When will we ever learn?

    Sometime in the 1920’s, a youthful Aldo Leopold, as a U.S. Forest Service employee, shot a wolf from high on a rim-rock in New Mexico and he reached it in time to “…watch a fierce green fire dying in her eyes. I realized then, and have known ever since, that there was something new to me in those eyes – something known only to her and to the mountain. I was young then, and full of trigger-itch; I thought that because fewer wolves meant more deer, that no wolves would mean hunters paradise. But after seeing the green fire die, I sensed that neither the wolf nor the mountain agreed with such a view.”

    After his death in 1948, his book, “A Sand County Almanac” was published posthumously in which he so eloquently espoused his famous “the land ethic.” Leopold drew an analogy so we could better understand; he sited Odysseus’ Odyssey and return from the wine dark seas and the war in Troy where “he hanged all on one rope a dozen slave-girls he suspected of misbehavior during his absence.”

    “The hanging involved no question of propriety. The girls were property. The disposal of property was then, as now, a matter of expediency, not of right and wrong….There is as yet no ethic dealing with man’s relation to land and to the animals and plants which grow upon it. Land, like Odysseus’ slave-girls, is still property. The land-relation is still strictly economic, entailing privileges but not obligations.” Leopold worked laboriously to condense his ideas down to the lowest common denominator. When he wrote, “…quit thinking about decent land-use as solely an economic problem. Examine each question in terms of what is ethically and esthetically right, as well as what is economically expedient. A thing is right when it tends to preserve the integrity, stability, and the beauty of the biotic community. It is wrong when it tends otherwise” he spoke in elemental and fundamental truths but yet, today, we are still wallowing in the muck of commerce and consumption, viewing everything and anything as a commodity to be harvested. When Leopold wrote critically of gadgeteers who are watering down the outdoor experience of Americans, we now, over sixty years later, have a powerful “industrial-recreation complex” that has not only furthered the gap between the man-land relationship but has effectively co-opted our public lands as a marketplace for their plethora of gadgets and contraptions. And making it exceedingly difficult to counteract this existing reality is the powerful grip that corporate America has on our institutions; politics, economics, religion, education, and even our wildlands.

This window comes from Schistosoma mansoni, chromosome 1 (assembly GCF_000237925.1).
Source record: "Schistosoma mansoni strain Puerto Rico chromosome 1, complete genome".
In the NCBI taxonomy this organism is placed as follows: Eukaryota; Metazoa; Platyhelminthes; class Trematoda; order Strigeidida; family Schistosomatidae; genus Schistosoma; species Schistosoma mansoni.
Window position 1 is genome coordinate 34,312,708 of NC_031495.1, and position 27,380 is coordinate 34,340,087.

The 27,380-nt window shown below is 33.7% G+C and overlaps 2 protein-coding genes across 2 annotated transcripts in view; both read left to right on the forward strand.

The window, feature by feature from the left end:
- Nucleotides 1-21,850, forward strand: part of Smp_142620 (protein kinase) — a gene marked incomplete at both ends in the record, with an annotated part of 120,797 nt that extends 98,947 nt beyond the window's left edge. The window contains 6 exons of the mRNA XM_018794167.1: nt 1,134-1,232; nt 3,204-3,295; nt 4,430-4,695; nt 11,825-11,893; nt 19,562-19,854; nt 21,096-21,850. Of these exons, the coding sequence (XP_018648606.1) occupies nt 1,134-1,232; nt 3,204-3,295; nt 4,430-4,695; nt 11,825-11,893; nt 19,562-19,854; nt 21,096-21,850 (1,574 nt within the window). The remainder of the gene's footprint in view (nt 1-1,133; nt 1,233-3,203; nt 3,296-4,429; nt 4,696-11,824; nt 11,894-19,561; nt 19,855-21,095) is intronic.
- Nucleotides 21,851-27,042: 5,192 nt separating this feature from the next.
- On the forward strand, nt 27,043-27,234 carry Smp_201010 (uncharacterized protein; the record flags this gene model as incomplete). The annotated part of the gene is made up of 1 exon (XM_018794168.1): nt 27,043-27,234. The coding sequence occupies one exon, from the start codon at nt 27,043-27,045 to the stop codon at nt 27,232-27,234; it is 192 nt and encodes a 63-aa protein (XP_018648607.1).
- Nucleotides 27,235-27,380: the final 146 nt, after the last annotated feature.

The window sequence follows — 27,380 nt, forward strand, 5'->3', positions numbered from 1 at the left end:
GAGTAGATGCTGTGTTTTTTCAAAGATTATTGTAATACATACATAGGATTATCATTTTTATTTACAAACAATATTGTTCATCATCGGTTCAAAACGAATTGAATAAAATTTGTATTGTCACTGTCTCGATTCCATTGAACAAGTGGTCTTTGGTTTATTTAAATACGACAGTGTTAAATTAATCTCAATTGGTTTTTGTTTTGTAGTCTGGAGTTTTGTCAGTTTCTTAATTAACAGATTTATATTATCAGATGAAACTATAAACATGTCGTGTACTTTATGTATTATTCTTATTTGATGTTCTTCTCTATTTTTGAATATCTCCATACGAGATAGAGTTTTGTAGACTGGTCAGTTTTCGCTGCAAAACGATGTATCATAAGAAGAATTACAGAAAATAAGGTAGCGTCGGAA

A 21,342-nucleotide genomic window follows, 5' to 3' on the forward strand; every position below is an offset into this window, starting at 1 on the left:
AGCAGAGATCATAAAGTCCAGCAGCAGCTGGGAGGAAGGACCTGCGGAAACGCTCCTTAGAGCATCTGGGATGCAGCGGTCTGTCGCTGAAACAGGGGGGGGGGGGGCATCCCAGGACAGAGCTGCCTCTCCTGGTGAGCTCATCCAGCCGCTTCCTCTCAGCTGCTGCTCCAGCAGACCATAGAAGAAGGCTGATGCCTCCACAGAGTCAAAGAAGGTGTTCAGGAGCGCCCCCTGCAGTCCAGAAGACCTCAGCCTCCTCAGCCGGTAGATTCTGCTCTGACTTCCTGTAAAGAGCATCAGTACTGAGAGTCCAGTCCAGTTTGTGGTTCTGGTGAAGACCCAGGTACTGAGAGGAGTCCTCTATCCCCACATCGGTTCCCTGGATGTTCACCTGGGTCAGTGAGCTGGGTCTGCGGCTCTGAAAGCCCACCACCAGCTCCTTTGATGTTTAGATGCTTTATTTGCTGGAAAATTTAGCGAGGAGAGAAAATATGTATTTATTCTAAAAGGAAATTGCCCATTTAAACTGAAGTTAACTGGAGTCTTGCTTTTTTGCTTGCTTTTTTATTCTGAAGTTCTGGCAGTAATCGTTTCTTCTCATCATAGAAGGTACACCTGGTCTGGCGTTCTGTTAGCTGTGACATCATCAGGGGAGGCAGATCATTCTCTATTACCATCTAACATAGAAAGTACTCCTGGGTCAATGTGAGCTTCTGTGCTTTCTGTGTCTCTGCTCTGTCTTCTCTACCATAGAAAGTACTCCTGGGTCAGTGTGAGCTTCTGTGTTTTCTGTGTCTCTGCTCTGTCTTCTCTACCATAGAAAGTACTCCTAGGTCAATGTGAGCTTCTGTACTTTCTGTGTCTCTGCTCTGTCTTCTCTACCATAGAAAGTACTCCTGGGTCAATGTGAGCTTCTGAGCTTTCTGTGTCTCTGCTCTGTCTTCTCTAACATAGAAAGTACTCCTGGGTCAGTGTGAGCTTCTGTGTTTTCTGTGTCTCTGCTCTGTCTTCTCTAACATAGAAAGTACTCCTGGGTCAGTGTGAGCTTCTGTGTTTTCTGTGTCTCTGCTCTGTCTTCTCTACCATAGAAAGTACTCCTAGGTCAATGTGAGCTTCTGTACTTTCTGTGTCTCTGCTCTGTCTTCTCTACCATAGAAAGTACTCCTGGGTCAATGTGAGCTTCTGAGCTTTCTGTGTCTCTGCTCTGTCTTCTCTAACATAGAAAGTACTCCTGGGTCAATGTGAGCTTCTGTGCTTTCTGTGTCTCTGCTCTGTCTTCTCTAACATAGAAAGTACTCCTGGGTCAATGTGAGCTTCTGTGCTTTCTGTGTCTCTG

There is a thread continuity of environmentalists from Thoreau, to Muir, to Marshall, to Leopold, and beyond who have fought to envision a way for Americans to buy into a land ethic but it seems we are are lost or at least backsliding. It seems our western culture is so deeply ingrained in viewing the land in only economic terms but there is another culture in America that does have a diametrical way of viewing the plant and animal communities that we share the earth with and that is Native American beliefs. But they too are under assault and pressure by same forces that have mislead us, although they are fighting mightily to maintain their values.

    In the Ojibwe creation story;

    When Kitchi Manitou (Great Spirit) espoused Giizighoquay (Sky Woman) in the skies a great flood had engulfed the earth. The surviving animals and birds took pity on Sky Woman and offered the great turtles (mikinaak) back as dry ground for her to rest and give birth. After settling in on the great turtles back, she asked for some creature to retrieve a small amount of soil from the depths. Only was the lowly muskrat (wazhashk) able to dive deep enough and retrieve a paw full of soil. Sky Woman then took this offering and spread a thin line of soil around the circumference of the turtles back and breathed into the soil the breath of life, diversity, growth, and abundance and infused into the new earth the attributes of womanhood and motherhood. It was after doing this that she gave birth to twins whose descendants took the name, Anishinaabe. The Turtle Island on which the creatures of the earth had rescued Sky Woman began to grow into a great continent which became North America. In the evolution of Turtle Island, Kitchi-Manitou and Sky Woman gave ownership and stewardship of the land to the original inhabitants in joint tenancy with all the other life forms that they share with Mother-Earth. [“The Manitous,” Basil Johnston, intro., & chapter 1]

    I have have had Ojibwe Elders tell me that respect of all the other life forms around us, is vital as humans are the weakest and sorriest of all creatures and that the other animals took pity on us and if not for their intervention on our behalf as giving of themselves as food and clothing, we would not survive.

    In predominant white creation story, it’s mainly all about us not other life forms – man has dominion over all other life. In all Indian creation stories, they are not filled with humanoids but with four-legged animals, birds, fish,and plant life.